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Eur J Appl Physiol, 2012; 112(5): 1741-50, PMID: 21894450

Effects of vibration training on bone metabolism: results from a short-term bed rest study.

Year: 2012

Baecker N, Frings-Meuthen P, Heer M, Mester J, Liphardt AM
DLR-Institute of Aerospace Medicine, Space Physiology, Cologne, Germany.


The absence of mechanical loading leads to a prompt increase in bone resorption measured by bone resorption markers. There is high potential that vibration training can positively influence bone metabolism in immobilized subjects, reduce the increase in osteoclastic activity and increase bone formation processes. We investigated whether vibration training at 20 Hz with an amplitude of 2-4 mm influences bone metabolism during immobilization. Eight male subjects (26.4 +/- 4.9 years; 78.1 +/- 9.5 kg) performed a 14 day bed rest in 6 degrees -head down tilt (HDT). Subjects received vibration training for 2 x 5 min/day or a control intervention without vibration (crossover design). Calcium excretion and bone resorption markers C-telopeptide (CTX) and N-telopeptide (NTX) were analyzed from 24 h urine samples. Bone formation markers, bone alkaline phosphatase (bAP) and procollagen-N propeptide (PINP) were analyzed from fasting blood samples. Our results show an increase in bone resorption very early during HDT bed rest in both interventions (CTX: p < 0.01; NTX: p < 0.001). Vibration training did not have any different effect on bone resorption markers (CTX: p = 0.10; NTX: p = 0.58), bone formation markers (PINP: p = 0.21; bAP: p = 0.12) and calcium excretion (p < 0.64) compared to the control condition. Mere vibration training with 20 Hz for 2 x 5 min/day does not prevent increase in bone resorption as measured with the described methods in our short-term HDT bed rest.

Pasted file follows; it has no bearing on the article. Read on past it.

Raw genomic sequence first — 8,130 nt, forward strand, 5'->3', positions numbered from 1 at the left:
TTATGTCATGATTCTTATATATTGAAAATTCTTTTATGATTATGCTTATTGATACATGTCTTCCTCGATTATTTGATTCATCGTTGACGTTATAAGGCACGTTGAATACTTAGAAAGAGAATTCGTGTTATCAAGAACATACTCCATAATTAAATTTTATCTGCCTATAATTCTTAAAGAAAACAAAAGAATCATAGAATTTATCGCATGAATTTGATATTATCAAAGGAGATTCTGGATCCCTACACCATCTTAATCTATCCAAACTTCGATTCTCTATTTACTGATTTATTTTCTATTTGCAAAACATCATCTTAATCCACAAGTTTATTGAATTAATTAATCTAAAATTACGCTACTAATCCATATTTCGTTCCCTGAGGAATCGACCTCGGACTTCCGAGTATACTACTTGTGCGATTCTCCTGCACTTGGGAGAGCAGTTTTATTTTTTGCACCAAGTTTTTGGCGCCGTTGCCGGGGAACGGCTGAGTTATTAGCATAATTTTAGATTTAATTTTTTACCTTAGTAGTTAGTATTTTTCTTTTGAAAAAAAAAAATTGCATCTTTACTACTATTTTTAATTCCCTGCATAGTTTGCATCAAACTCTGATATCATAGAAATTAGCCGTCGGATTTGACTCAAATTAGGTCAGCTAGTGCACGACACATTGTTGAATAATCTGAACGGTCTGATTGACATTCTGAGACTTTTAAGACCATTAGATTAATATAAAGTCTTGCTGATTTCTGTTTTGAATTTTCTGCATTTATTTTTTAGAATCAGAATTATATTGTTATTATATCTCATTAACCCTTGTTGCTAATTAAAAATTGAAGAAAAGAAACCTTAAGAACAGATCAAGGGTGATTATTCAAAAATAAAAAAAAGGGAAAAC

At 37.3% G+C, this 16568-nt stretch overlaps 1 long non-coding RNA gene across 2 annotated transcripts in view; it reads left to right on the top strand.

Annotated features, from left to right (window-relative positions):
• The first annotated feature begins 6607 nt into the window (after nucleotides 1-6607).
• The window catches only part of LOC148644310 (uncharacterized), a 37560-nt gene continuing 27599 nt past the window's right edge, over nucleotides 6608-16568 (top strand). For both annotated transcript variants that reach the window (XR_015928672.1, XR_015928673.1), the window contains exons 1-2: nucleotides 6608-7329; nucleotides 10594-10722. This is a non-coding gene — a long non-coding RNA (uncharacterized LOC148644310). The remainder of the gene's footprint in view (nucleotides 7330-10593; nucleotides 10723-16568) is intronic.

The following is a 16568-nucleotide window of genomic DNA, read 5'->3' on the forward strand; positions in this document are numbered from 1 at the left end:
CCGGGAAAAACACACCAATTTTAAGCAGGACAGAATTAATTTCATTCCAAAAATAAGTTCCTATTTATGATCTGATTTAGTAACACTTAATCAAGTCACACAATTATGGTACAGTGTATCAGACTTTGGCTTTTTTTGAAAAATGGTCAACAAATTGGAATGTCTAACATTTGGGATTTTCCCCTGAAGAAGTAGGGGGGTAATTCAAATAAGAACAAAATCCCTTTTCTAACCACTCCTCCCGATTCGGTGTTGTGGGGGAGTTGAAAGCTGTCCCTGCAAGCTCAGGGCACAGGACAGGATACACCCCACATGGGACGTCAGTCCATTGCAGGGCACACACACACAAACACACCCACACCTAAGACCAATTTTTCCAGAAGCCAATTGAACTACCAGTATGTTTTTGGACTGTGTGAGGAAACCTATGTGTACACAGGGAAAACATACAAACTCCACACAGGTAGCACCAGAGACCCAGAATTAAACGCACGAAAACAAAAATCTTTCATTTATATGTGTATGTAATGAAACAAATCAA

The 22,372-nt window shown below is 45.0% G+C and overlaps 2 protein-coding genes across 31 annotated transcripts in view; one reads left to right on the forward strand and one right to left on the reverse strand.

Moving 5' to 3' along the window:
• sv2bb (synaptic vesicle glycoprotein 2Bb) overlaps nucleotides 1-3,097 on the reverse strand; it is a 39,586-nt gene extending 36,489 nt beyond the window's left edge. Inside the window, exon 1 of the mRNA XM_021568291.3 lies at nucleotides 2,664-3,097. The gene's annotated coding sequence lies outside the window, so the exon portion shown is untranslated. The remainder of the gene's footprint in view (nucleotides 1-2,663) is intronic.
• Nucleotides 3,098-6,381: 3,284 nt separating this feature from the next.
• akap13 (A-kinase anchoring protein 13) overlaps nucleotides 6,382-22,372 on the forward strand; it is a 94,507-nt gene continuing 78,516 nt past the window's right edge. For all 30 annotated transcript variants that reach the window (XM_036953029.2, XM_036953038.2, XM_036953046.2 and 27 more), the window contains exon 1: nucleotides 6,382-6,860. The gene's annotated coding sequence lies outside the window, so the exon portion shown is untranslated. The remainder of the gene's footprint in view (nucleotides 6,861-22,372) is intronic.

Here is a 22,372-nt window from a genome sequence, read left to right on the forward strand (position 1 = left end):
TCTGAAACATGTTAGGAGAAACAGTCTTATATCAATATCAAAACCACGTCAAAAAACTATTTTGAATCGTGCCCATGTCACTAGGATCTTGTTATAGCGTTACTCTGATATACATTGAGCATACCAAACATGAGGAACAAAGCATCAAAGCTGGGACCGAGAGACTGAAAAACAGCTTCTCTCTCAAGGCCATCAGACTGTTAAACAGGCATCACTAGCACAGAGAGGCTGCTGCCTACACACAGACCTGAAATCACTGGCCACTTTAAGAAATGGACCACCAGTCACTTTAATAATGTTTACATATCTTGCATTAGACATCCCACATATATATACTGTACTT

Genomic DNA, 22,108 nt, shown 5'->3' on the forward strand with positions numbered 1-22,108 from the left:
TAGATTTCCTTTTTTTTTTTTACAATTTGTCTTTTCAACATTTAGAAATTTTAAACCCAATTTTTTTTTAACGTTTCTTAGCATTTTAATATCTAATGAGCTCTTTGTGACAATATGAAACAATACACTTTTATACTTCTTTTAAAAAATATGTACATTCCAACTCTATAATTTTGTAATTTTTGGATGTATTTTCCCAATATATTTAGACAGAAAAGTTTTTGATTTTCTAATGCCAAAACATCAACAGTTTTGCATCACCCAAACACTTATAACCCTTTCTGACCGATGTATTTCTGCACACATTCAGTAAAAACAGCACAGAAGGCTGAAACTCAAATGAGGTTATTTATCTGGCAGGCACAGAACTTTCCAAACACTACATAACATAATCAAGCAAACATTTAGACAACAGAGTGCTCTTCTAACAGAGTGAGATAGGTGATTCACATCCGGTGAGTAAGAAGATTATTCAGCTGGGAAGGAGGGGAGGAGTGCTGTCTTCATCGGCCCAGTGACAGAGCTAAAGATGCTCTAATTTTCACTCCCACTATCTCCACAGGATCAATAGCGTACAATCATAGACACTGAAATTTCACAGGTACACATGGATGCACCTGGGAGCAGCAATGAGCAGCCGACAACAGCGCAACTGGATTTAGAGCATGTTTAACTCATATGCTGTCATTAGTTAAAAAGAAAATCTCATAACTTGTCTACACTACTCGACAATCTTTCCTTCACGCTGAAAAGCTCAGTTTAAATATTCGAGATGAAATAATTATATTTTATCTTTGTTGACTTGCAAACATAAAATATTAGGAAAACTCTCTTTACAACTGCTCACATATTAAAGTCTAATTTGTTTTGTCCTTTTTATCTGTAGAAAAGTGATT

Keywords: BedRest
GID: 4393; Last update: 01.04.2017